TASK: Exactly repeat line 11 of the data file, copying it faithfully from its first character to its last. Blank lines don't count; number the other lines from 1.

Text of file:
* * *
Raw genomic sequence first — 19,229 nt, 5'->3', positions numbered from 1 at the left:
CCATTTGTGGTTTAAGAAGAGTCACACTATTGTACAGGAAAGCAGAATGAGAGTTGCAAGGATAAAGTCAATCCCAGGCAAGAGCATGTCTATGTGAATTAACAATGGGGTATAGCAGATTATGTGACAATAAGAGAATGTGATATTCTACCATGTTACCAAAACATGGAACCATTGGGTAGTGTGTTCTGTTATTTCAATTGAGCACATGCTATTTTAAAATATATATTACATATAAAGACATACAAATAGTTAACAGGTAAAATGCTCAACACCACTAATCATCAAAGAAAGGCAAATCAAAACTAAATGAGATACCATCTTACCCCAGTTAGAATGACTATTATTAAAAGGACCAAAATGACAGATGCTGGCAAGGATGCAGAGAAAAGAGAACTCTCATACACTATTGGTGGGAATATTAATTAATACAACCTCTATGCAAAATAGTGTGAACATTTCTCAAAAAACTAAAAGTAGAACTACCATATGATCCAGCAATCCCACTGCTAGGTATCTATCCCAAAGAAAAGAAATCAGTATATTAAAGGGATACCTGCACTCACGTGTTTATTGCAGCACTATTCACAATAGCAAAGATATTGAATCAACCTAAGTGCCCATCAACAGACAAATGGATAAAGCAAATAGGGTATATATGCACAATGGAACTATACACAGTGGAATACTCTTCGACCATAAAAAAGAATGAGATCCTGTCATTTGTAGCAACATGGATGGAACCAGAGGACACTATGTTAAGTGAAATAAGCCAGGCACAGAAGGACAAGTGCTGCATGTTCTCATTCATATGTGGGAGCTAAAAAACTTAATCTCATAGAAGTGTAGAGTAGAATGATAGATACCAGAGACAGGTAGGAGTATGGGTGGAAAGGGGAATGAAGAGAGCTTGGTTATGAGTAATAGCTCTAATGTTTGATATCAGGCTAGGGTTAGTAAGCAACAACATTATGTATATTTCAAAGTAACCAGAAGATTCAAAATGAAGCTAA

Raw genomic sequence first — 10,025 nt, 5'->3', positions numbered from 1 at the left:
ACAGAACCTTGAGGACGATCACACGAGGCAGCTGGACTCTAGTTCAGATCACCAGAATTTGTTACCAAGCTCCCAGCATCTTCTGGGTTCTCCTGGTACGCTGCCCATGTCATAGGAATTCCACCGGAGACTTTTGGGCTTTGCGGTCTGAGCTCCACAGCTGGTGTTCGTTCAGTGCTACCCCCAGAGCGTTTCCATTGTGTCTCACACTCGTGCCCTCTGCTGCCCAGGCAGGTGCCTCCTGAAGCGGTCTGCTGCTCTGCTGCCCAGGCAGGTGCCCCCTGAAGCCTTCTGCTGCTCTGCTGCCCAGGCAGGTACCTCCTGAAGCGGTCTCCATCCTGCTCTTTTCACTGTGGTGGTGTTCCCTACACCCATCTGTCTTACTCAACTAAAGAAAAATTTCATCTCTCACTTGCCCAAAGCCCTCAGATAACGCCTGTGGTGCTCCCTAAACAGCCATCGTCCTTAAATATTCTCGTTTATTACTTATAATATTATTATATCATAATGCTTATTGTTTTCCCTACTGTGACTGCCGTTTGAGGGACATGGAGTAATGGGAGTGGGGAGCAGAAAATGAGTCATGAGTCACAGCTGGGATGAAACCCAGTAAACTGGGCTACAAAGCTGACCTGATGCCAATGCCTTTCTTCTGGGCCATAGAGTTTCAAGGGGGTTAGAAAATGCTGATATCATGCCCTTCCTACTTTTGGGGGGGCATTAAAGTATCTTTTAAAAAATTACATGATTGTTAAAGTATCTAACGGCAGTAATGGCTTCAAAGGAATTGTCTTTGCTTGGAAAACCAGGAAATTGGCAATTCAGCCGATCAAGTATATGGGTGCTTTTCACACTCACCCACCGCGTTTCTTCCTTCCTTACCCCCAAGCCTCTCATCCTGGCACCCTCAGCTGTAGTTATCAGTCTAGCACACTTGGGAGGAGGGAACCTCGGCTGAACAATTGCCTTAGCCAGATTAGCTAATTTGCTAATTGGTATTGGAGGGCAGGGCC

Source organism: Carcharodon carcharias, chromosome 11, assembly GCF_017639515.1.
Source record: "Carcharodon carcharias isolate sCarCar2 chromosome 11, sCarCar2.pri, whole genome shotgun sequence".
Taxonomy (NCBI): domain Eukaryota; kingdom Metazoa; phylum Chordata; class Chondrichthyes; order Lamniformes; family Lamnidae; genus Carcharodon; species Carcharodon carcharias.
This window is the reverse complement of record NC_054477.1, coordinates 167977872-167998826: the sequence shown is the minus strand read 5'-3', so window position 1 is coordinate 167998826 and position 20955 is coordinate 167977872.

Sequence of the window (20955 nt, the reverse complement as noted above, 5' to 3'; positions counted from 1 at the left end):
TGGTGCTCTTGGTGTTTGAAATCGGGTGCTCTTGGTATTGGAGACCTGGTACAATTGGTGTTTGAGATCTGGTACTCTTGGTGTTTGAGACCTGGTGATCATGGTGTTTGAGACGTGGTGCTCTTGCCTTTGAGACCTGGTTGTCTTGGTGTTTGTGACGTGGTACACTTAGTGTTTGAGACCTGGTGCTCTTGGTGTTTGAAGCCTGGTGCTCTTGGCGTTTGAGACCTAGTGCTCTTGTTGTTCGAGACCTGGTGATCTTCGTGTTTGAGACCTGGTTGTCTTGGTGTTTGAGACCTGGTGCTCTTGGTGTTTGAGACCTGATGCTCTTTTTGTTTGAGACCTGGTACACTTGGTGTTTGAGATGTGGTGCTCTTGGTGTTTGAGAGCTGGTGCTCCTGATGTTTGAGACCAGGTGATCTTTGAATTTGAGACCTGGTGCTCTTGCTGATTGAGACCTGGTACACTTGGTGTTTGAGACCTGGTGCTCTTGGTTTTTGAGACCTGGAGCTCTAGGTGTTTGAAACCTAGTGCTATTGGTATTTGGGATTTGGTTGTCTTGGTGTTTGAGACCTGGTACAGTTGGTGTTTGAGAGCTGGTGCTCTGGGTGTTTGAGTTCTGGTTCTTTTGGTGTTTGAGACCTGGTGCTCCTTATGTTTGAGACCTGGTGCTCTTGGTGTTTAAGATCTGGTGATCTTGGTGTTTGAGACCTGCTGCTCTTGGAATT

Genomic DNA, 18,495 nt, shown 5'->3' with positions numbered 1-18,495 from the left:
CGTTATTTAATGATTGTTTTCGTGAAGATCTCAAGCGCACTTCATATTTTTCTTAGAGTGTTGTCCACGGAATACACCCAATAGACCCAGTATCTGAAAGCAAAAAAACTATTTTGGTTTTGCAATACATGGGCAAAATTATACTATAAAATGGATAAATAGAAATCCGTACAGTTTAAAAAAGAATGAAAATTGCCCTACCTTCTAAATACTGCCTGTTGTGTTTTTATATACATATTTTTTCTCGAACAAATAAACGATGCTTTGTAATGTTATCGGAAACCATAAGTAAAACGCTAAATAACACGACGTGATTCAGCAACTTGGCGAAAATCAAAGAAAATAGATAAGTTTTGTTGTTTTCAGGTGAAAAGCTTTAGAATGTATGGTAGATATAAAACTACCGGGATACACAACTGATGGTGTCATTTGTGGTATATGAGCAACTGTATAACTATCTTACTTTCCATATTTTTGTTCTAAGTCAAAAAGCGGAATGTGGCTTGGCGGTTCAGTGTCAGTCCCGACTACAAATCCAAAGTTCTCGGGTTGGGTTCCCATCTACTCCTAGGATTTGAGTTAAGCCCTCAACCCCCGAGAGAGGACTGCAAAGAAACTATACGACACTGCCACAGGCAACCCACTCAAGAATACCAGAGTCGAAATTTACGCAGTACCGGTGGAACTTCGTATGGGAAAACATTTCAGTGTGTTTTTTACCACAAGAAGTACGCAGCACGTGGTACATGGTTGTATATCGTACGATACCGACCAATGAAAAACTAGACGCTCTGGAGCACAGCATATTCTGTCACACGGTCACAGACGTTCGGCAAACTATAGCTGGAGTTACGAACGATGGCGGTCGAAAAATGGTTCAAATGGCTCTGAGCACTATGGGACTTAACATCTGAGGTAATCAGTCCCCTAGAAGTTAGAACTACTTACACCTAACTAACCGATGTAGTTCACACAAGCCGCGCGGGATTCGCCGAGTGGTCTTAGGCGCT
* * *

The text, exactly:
Genomic DNA, 18,495 nt, shown 5'->3' with positions numbered 1-18,495 from the left: